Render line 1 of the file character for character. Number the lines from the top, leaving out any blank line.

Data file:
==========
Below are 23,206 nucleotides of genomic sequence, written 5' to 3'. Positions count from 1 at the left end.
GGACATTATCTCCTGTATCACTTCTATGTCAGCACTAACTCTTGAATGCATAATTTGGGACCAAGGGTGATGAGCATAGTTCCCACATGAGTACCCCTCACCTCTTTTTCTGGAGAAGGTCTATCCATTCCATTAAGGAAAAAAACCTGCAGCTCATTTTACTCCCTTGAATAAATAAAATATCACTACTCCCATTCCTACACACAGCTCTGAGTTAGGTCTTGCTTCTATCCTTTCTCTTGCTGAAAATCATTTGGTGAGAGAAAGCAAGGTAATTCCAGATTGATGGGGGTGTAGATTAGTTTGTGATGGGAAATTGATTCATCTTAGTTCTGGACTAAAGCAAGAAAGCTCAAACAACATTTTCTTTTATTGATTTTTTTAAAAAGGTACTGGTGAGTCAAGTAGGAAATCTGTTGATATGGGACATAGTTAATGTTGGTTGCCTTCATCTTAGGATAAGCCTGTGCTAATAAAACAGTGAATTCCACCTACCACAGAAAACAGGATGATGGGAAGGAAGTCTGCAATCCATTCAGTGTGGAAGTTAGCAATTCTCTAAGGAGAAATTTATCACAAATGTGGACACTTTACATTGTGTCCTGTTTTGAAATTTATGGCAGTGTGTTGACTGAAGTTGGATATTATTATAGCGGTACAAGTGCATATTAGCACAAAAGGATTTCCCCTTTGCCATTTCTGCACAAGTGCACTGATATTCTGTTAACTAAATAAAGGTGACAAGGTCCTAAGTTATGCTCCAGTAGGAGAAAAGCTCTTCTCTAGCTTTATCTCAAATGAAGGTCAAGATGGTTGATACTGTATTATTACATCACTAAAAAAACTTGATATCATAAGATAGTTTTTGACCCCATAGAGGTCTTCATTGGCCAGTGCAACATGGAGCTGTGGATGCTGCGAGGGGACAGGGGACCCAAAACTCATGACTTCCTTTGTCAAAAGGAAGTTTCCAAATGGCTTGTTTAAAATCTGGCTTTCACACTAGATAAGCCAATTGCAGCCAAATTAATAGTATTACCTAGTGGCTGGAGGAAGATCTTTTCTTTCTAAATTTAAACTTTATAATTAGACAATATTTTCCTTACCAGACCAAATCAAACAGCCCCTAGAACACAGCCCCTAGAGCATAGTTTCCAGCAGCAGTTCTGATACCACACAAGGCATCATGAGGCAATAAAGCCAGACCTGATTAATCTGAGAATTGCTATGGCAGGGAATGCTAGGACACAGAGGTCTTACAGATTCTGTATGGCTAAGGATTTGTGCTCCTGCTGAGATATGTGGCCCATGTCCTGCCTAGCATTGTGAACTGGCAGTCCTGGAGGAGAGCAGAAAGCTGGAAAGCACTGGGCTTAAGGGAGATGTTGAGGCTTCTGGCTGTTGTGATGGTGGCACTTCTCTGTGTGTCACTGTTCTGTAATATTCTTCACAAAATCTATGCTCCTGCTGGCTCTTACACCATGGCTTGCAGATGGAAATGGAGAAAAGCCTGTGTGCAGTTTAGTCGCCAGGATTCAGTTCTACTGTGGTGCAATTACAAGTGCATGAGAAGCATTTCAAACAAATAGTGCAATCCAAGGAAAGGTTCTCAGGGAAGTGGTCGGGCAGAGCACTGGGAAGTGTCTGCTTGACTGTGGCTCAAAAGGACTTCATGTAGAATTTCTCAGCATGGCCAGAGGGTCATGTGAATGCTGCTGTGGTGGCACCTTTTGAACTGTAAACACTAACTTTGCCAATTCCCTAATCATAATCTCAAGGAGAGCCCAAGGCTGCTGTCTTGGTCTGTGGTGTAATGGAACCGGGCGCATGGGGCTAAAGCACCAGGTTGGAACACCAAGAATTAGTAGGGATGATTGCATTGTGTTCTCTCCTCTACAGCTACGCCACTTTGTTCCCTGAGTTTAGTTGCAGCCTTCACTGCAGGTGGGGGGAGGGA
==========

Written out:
Below are 23,206 nucleotides of genomic sequence, written 5' to 3'. Positions count from 1 at the left end.